Boeing’s ecoDemonstrator program, which aims to improve safety and environmental impact, has looked at 78 technologies since its inaugural flight in 2012.
“The ecoDemonstrator program was envisioned to really start help accelerate technology to give people a vehicle to learn by doing, fail if they needed to, because that's part of learning, and be able to integrate and show how that technology worked in its application,” said Boeing Director of Environmental Performance Jeanne Yu.
Here’s a rundown of some of the key milestones since the program was launched six years ago.
One of the first experiments was a large hydrogen fuel cell in a 737. Like your car, it takes jet fuel to create electricity from generators turned by the engines. The fuel cell would be independent of the engines, storing and even generating electrical power on its own, thereby saving fuel.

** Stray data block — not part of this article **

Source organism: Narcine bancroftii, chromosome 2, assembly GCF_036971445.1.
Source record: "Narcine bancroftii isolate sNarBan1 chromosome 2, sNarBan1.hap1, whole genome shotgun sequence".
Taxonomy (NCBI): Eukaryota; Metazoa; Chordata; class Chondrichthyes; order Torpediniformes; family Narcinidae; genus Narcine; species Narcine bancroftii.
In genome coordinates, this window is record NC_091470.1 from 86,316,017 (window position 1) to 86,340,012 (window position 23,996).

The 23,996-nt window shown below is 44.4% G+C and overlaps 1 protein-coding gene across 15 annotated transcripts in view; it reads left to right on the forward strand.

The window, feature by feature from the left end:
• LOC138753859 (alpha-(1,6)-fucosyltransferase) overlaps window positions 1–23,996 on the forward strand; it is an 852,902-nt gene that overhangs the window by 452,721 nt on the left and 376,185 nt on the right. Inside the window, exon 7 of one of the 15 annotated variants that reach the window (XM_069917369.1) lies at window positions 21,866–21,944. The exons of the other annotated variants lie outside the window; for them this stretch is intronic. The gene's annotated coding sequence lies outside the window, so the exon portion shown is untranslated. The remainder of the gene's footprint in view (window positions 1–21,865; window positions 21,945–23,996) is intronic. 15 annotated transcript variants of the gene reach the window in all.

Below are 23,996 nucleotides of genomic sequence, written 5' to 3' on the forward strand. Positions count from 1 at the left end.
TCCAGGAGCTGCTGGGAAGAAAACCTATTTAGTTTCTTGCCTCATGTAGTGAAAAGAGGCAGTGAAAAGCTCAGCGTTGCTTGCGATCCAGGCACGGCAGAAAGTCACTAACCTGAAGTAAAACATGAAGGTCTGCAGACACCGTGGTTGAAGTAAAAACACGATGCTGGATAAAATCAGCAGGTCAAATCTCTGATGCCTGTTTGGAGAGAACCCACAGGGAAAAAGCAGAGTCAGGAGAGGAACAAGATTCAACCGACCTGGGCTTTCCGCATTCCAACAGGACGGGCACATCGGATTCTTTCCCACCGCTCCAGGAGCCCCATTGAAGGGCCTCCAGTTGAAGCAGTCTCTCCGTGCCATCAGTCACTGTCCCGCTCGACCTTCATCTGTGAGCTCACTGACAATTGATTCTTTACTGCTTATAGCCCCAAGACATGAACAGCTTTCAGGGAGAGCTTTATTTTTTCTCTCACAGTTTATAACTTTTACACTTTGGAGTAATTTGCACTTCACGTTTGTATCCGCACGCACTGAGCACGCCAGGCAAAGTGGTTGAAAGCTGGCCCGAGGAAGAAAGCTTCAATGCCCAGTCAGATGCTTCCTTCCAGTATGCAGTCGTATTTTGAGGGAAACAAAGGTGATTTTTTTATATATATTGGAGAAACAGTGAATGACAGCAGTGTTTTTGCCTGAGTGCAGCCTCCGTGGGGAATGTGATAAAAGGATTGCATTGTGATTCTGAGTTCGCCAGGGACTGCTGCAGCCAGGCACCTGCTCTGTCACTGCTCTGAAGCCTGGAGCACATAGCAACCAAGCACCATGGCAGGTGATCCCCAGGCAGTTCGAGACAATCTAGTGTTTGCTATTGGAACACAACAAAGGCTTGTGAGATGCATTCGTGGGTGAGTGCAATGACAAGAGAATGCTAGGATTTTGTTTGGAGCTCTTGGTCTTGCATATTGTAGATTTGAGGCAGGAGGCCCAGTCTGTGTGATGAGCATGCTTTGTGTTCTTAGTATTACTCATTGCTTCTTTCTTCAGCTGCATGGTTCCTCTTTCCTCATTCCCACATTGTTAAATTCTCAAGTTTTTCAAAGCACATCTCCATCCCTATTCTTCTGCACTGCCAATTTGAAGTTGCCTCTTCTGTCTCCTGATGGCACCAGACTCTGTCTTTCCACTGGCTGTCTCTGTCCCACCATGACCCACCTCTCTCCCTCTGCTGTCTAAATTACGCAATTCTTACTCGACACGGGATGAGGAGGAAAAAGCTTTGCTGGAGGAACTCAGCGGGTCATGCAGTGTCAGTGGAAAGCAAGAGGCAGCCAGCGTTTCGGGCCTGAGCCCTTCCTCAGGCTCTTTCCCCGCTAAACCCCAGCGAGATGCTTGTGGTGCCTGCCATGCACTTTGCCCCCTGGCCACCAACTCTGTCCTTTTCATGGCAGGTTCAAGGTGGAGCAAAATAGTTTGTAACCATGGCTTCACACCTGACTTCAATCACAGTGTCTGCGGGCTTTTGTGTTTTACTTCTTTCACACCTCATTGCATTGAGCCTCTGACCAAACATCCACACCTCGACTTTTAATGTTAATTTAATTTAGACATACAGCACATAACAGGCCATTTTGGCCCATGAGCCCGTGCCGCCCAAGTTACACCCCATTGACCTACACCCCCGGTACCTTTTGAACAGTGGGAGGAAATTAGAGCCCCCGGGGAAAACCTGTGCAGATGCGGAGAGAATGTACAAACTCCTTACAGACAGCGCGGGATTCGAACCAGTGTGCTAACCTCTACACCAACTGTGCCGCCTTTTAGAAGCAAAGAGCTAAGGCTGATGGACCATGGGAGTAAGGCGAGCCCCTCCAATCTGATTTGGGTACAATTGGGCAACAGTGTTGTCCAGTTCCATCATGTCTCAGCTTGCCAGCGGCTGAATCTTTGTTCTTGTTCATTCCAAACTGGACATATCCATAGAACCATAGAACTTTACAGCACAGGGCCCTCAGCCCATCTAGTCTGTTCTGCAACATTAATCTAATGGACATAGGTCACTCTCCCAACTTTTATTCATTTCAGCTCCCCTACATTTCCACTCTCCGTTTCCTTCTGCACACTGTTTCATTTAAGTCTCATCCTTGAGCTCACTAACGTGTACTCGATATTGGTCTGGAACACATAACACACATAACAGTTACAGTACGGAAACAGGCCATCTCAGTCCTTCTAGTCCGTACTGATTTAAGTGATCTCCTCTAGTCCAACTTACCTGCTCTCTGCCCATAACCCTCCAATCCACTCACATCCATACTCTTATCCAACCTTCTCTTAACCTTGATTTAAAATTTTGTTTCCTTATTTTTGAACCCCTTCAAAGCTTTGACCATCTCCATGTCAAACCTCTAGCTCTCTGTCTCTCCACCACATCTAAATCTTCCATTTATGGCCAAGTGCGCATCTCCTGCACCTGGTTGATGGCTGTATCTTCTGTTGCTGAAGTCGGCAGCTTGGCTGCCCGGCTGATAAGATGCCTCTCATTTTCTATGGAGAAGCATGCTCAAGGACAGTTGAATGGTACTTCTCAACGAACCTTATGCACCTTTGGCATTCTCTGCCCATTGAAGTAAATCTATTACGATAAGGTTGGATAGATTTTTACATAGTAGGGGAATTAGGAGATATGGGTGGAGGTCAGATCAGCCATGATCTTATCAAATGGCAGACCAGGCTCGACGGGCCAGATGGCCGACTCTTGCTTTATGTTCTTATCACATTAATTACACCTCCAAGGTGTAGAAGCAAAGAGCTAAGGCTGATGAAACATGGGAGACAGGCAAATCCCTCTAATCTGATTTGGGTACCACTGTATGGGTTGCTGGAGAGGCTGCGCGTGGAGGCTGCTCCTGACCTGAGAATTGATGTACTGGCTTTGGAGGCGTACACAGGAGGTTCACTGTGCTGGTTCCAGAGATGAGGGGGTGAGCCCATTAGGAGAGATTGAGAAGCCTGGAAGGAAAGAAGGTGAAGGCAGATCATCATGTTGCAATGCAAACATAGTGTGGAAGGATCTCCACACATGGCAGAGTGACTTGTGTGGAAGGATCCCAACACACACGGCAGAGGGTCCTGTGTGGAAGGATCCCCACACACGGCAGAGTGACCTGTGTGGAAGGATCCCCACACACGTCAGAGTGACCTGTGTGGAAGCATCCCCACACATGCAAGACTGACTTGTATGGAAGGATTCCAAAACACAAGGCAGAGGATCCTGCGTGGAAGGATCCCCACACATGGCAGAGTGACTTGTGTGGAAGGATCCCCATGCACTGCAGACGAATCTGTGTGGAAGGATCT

Another technology – the "variable area fan nozzle" – was developed along with the Federal Aviation Administration. It deflects engine noise up, meaning less of it is aimed down at the ground.
In 2015, NASA tested a coating that allows bugs to slide off a plane, eliminating drag and saving fuel.
Boeing is also trying to reuse and recycle their aircrafts by stripping old planes for useable parts and recycling metal.
“What we want to do is maximize the resource recovery,” said Yu, “because that's good economically for the customer and also for the environment.”